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Why Alapha Secondary School in SA has a zero pass rate

A public school in Soweto rnw.com
A public school in Soweto rnw.com

A public school in Soweto rnw.com

Despite South Africa’s position as the continent’s largest economy, its public education system is in a dire state.

Alapha Secondary School in Limpopo province shows just how dire the education system is. At the end of the 2012 school year not one of Alapha’s 20 pupils sitting their final high school exams passed.

The school compound reflects the poor grades. Stray donkeys roam between two classroom blocks. Windows are broken and the stench emanating from the pit latrines hangs thick in the air. There is little shade or air conditioning to offer respite from the brutal heat.

Like many rural schools across the country, Alapha magnifies the failings of the country’s public education system, which has been ranked among the worst in the world.

Despite education receiving the largest share of the national budget – 232.5 billion rand ($23.4 billion) for education, sport and culture this year – Alapha has no library and no lab equipment to teach subjects like physics, chemistry or biology.

Mismanagement also plays its role in the lack of teaching aids.

Limpopo was the province most severely hit by the government’s recent failure to supply textbooks for an entire academic year.

“We just listen and visualise,” said Desiree Mathekga, one of the 30 learners tackling her final exams this year.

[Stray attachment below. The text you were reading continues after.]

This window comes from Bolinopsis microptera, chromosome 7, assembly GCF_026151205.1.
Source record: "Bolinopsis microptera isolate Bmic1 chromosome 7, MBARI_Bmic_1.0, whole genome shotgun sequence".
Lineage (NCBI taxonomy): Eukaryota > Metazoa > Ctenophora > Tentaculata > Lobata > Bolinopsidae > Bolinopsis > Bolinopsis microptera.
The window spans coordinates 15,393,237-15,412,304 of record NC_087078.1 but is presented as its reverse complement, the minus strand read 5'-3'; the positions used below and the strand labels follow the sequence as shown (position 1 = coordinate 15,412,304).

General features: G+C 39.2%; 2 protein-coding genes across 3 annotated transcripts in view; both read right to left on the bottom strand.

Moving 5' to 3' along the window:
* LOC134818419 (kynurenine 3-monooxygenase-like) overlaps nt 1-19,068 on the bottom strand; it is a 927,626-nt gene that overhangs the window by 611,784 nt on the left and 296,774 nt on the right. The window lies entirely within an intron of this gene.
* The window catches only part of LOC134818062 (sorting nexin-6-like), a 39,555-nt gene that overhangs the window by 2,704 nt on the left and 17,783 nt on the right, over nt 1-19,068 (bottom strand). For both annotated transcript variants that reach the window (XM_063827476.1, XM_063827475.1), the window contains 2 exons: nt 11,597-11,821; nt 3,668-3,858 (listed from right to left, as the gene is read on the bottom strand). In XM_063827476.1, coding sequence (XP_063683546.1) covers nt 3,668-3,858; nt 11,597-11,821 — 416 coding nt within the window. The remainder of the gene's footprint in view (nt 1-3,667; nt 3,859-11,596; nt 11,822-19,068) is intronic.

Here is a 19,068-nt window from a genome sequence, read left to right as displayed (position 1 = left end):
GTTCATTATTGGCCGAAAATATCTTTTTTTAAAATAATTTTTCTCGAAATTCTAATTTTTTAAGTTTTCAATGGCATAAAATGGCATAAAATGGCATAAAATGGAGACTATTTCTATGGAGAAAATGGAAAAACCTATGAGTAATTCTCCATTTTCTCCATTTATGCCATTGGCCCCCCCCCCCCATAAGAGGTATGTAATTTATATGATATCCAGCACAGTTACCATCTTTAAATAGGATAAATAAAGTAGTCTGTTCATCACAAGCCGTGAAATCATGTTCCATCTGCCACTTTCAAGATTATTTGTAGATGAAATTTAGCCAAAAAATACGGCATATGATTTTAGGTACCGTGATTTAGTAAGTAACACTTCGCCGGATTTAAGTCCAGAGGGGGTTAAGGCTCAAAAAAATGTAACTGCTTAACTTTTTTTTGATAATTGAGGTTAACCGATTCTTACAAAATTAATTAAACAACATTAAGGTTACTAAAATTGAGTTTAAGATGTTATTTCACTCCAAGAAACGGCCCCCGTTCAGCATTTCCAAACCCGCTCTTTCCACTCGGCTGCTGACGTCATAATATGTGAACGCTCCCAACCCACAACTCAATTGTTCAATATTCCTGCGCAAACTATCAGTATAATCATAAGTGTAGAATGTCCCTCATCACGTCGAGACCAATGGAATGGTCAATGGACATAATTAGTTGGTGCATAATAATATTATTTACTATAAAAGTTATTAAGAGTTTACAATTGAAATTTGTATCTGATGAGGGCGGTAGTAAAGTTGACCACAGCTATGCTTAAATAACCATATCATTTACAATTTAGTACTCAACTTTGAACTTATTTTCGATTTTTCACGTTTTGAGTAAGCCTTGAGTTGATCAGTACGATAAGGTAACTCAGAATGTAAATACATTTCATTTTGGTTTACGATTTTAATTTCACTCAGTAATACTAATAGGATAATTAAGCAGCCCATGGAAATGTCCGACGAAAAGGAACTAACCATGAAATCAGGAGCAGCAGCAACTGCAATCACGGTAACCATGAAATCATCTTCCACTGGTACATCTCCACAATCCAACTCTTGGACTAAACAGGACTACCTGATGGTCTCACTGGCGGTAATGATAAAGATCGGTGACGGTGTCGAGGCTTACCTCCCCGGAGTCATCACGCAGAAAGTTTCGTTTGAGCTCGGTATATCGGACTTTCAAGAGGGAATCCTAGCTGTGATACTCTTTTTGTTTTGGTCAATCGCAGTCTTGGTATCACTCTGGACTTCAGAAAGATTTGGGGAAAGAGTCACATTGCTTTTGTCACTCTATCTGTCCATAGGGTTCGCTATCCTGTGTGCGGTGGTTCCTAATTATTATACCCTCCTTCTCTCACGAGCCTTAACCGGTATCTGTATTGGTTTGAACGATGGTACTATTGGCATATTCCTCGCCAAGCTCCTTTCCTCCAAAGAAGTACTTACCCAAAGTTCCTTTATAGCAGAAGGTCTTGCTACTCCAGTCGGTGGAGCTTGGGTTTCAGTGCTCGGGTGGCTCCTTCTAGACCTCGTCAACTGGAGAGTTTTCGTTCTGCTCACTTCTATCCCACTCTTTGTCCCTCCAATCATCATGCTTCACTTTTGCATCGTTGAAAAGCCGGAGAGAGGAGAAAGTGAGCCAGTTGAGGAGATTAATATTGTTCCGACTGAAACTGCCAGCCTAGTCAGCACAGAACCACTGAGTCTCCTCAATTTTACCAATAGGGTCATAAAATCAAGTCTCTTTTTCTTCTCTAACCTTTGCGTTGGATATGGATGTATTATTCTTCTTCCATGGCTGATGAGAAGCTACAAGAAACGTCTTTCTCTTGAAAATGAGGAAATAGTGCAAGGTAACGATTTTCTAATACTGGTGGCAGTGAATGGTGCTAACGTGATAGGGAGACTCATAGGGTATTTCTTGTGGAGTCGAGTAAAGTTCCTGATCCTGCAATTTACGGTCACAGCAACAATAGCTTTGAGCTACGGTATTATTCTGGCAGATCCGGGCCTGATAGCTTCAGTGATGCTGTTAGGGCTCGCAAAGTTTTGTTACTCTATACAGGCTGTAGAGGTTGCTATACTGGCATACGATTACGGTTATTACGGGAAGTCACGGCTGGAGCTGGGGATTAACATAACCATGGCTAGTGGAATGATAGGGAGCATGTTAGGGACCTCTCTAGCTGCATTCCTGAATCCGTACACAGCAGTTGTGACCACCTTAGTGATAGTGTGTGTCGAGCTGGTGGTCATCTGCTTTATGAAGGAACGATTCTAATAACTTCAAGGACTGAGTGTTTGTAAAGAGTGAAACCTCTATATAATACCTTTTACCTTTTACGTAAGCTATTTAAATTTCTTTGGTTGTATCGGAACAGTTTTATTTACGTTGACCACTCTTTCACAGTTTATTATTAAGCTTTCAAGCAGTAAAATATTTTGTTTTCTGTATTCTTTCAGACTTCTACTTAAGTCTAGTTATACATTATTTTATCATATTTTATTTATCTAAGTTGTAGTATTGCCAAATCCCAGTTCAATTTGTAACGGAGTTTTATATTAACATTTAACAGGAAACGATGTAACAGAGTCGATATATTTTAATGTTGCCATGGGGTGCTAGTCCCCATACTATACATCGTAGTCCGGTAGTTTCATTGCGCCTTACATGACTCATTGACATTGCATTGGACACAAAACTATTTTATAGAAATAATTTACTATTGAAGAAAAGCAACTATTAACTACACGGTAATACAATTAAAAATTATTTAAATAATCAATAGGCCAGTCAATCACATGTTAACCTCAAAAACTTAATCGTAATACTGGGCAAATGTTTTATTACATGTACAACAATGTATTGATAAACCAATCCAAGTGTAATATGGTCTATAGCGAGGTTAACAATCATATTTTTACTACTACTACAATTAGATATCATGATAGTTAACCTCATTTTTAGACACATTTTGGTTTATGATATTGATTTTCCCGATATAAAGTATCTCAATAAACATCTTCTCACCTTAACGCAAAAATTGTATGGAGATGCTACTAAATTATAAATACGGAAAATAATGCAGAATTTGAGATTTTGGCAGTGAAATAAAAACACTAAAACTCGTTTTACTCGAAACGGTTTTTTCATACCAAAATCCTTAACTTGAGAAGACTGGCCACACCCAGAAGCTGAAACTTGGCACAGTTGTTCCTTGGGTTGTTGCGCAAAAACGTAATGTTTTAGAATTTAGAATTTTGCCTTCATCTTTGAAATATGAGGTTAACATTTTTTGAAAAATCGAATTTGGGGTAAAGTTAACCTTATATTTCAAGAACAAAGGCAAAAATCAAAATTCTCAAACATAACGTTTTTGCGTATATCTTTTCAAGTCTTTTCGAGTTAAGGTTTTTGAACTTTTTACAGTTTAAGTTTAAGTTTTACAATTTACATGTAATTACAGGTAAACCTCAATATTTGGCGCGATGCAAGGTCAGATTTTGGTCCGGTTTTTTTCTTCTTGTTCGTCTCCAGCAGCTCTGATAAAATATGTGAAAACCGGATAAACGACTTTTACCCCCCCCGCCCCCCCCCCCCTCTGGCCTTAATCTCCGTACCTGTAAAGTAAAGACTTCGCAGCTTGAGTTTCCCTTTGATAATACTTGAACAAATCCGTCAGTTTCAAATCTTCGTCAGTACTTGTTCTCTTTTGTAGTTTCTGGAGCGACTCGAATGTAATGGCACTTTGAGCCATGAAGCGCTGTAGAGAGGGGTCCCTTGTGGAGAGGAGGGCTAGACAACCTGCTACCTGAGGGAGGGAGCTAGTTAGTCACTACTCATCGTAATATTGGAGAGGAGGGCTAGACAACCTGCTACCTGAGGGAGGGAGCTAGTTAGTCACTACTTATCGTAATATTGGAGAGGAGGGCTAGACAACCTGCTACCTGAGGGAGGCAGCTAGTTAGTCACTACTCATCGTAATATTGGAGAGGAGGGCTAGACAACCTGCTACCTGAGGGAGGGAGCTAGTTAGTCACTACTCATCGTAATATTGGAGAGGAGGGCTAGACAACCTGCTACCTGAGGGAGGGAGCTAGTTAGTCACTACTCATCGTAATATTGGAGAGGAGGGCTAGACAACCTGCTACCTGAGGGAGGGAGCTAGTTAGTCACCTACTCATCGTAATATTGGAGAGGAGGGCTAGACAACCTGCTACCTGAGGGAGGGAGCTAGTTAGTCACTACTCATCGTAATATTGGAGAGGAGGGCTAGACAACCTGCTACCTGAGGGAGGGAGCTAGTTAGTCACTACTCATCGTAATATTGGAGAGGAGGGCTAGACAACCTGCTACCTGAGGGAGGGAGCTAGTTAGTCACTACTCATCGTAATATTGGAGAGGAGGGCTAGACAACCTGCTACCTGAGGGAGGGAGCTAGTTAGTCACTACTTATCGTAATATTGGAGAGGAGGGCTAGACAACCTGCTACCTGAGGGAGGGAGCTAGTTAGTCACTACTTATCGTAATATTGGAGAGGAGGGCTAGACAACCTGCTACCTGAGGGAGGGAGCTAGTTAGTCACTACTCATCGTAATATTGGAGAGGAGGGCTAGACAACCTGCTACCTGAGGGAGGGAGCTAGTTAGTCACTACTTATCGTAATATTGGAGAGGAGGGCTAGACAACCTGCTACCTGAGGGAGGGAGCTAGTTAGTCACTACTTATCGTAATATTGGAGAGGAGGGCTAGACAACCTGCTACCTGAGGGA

“It is hard, but this is all we have, we just have to study hard with what we have.”

Limpopo education department spokesman Pat Kgomo admits Alapha’s situation is “cause for concern, but not unique”.
Four other schools in the province also saw a zero-percent pass rate in 2012.

The government blames part of the problem on its inability to attract teachers, despite a 25-percent unemployment rate.

“Schools in rural areas tend to perform badly because few teachers are willing to work in far-flung areas,” said Kgomo.

School principal Jonas Ramapuputla said teachers who are there are overworked.

“Even myself I have very little time to manage the school, I have to roll up my sleeves and teach,” he said.

All this takes its toll.

The World Economic Forum recently ranked South Africa second from last in the world for math and science education, just ahead of Yemen.



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